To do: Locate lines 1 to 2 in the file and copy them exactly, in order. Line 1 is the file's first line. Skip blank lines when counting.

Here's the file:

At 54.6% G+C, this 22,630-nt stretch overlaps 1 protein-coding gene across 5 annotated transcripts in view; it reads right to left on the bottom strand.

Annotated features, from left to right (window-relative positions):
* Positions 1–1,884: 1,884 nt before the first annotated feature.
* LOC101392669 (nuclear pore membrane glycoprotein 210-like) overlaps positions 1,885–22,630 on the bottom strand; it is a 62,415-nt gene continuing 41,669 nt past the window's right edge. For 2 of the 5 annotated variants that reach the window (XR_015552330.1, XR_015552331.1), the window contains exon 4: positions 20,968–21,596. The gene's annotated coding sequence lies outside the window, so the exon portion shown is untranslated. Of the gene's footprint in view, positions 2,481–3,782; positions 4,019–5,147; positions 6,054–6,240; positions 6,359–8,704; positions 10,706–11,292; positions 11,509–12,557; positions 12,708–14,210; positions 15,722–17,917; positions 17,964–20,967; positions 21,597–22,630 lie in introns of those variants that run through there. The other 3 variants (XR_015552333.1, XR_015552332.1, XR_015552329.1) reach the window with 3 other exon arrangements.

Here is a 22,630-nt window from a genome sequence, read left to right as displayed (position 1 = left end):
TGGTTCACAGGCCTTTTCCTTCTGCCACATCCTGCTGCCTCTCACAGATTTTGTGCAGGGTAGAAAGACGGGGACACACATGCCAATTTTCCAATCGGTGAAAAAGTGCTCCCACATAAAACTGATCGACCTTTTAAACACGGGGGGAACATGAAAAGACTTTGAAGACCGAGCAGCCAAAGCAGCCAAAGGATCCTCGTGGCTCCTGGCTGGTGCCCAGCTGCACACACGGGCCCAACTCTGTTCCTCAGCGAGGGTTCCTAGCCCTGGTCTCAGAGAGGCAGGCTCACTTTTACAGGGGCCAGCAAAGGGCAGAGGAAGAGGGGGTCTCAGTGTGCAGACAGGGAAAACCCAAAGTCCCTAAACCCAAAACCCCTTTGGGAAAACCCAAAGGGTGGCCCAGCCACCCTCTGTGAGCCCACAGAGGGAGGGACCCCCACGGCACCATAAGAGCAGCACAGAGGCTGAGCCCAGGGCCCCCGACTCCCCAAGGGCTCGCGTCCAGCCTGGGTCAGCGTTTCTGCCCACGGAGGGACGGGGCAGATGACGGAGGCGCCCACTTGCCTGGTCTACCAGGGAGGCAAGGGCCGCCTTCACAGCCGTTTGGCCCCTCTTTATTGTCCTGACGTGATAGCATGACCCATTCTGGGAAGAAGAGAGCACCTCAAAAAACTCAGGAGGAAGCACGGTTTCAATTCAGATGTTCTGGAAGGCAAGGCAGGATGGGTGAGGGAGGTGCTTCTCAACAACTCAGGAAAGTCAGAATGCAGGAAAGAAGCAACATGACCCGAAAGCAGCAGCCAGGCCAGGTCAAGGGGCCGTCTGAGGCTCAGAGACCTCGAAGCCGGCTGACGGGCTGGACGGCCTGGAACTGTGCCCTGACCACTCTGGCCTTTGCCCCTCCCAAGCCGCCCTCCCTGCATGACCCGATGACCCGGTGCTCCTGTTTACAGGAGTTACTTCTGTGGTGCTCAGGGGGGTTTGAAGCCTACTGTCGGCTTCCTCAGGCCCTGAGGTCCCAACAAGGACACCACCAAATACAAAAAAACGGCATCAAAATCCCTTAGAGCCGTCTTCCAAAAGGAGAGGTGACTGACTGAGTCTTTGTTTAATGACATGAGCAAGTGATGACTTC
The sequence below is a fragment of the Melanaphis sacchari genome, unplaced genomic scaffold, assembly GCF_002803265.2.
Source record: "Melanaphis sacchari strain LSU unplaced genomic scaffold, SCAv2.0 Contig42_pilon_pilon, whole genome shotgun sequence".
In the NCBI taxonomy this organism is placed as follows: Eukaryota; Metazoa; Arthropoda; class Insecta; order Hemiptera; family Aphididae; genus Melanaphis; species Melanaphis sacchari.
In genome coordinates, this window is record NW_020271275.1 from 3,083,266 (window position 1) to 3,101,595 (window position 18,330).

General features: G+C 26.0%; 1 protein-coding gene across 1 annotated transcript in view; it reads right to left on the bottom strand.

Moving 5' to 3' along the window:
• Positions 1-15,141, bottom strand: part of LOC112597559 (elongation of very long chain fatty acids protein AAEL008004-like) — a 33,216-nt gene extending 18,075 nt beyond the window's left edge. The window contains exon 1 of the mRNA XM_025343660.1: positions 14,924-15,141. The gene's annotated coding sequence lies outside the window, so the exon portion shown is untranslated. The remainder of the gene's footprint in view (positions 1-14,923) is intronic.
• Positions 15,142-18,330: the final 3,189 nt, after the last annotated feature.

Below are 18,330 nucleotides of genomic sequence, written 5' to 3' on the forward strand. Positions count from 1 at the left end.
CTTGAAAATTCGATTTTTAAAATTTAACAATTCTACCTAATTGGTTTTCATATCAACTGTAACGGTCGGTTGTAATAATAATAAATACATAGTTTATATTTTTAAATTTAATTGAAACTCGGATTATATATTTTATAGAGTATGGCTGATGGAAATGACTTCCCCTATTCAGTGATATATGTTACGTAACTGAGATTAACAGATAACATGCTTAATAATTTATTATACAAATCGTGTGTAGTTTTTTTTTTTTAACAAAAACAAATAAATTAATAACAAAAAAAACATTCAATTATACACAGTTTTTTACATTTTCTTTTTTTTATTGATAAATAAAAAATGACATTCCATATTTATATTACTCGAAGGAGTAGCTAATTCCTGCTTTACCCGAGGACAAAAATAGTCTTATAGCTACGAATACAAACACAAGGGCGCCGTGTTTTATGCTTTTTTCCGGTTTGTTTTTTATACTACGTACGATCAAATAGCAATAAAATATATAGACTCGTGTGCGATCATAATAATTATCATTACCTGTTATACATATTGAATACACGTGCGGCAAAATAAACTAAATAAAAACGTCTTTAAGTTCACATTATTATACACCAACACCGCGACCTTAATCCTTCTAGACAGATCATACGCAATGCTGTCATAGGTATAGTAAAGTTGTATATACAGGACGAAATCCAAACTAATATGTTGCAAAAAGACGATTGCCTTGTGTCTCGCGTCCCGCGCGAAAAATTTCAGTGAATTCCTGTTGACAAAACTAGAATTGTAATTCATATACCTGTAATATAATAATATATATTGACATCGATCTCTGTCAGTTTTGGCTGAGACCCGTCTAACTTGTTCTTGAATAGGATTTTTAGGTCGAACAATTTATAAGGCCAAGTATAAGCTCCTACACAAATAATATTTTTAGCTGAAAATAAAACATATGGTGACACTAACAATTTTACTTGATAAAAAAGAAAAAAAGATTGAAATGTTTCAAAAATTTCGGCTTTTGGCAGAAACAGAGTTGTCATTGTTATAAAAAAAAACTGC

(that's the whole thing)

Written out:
At 54.6% G+C, this 22,630-nt stretch overlaps 1 protein-coding gene across 5 annotated transcripts in view; it reads right to left on the bottom strand.

Annotated features, from left to right (window-relative positions):